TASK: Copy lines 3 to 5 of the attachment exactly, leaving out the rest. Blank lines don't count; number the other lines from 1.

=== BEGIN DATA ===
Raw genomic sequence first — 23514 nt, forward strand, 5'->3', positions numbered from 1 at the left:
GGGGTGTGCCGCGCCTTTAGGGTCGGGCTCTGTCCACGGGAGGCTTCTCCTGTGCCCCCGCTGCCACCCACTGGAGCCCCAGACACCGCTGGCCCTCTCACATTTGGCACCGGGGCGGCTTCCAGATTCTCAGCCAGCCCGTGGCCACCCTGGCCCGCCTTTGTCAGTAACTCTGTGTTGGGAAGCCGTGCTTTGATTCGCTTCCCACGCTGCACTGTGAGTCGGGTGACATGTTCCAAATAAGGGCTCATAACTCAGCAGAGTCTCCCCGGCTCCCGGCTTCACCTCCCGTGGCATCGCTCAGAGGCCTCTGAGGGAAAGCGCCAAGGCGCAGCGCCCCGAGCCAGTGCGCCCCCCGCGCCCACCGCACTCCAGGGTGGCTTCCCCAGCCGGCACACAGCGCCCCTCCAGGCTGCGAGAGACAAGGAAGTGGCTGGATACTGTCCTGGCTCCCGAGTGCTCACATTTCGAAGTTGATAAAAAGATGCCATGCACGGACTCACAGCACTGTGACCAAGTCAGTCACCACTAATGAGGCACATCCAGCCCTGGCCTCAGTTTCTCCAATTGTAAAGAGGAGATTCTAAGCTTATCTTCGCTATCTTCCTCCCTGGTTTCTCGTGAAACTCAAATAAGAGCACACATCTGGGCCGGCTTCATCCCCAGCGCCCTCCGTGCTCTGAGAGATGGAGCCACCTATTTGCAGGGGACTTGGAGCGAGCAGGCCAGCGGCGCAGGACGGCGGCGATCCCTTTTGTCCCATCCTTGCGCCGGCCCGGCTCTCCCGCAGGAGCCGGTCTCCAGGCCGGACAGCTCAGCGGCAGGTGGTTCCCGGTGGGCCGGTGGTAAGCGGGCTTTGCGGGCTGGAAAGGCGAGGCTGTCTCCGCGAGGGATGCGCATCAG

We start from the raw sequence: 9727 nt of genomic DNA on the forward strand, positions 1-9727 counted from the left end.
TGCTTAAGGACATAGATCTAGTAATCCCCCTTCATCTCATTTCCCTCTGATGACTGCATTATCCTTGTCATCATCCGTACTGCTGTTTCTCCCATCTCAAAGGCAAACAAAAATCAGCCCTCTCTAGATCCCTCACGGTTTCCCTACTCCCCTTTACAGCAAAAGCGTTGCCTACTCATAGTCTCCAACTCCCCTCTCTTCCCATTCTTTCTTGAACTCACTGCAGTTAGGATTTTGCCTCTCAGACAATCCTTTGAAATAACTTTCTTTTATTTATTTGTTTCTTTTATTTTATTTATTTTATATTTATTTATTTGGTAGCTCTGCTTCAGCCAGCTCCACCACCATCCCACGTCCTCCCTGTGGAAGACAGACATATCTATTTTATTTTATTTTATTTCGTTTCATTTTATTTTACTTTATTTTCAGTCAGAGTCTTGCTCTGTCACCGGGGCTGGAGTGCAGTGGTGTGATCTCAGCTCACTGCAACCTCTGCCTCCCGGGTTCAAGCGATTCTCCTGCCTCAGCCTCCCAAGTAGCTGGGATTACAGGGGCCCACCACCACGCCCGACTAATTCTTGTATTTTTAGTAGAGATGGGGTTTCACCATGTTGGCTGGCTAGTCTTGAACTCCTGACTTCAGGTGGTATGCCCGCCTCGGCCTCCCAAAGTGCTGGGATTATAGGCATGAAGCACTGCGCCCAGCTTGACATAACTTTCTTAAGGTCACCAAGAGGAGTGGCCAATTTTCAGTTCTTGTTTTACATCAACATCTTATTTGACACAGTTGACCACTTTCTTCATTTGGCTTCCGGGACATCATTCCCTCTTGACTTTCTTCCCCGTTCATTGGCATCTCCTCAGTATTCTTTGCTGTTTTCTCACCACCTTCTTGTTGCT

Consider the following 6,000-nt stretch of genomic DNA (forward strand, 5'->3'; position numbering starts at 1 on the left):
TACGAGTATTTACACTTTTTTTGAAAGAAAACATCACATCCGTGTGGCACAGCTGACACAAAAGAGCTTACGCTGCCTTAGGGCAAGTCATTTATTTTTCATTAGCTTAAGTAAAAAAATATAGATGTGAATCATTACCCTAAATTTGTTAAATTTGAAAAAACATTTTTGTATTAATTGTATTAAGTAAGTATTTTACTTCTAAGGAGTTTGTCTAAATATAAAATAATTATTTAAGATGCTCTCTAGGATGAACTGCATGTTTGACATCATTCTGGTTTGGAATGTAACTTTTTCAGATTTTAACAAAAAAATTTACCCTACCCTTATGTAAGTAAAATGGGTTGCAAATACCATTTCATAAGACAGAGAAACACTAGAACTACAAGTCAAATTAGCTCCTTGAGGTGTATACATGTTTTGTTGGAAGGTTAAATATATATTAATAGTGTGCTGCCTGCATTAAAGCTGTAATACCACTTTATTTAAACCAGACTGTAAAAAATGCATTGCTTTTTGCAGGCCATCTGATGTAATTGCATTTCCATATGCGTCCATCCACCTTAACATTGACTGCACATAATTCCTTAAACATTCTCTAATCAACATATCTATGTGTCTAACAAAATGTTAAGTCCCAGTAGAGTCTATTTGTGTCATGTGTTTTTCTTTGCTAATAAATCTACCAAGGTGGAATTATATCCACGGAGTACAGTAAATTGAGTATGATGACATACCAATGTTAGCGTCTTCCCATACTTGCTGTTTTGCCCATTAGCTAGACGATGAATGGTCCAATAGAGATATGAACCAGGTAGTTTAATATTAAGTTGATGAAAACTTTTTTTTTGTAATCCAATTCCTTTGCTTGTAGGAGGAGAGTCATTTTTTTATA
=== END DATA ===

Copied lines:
We start from the raw sequence: 9727 nt of genomic DNA on the forward strand, positions 1-9727 counted from the left end.
TGCTTAAGGACATAGATCTAGTAATCCCCCTTCATCTCATTTCCCTCTGATGACTGCATTATCCTTGTCATCATCCGTACTGCTGTTTCTCCCATCTCAAAGGCAAACAAAAATCAGCCCTCTCTAGATCCCTCACGGTTTCCCTACTCCCCTTTACAGCAAAAGCGTTGCCTACTCATAGTCTCCAACTCCCCTCTCTTCCCATTCTTTCTTGAACTCACTGCAGTTAGGATTTTGCCTCTCAGACAATCCTTTGAAATAACTTTCTTTTATTTATTTGTTTCTTTTATTTTATTTATTTTATATTTATTTATTTGGTAGCTCTGCTTCAGCCAGCTCCACCACCATCCCACGTCCTCCCTGTGGAAGACAGACATATCTATTTTATTTTATTTTATTTCGTTTCATTTTATTTTACTTTATTTTCAGTCAGAGTCTTGCTCTGTCACCGGGGCTGGAGTGCAGTGGTGTGATCTCAGCTCACTGCAACCTCTGCCTCCCGGGTTCAAGCGATTCTCCTGCCTCAGCCTCCCAAGTAGCTGGGATTACAGGGGCCCACCACCACGCCCGACTAATTCTTGTATTTTTAGTAGAGATGGGGTTTCACCATGTTGGCTGGCTAGTCTTGAACTCCTGACTTCAGGTGGTATGCCCGCCTCGGCCTCCCAAAGTGCTGGGATTATAGGCATGAAGCACTGCGCCCAGCTTGACATAACTTTCTTAAGGTCACCAAGAGGAGTGGCCAATTTTCAGTTCTTGTTTTACATCAACATCTTATTTGACACAGTTGACCACTTTCTTCATTTGGCTTCCGGGACATCATTCCCTCTTGACTTTCTTCCCCGTTCATTGGCATCTCCTCAGTATTCTTTGCTGTTTTCTCACCACCTTCTTGTTGCT

Consider the following 6,000-nt stretch of genomic DNA (forward strand, 5'->3'; position numbering starts at 1 on the left):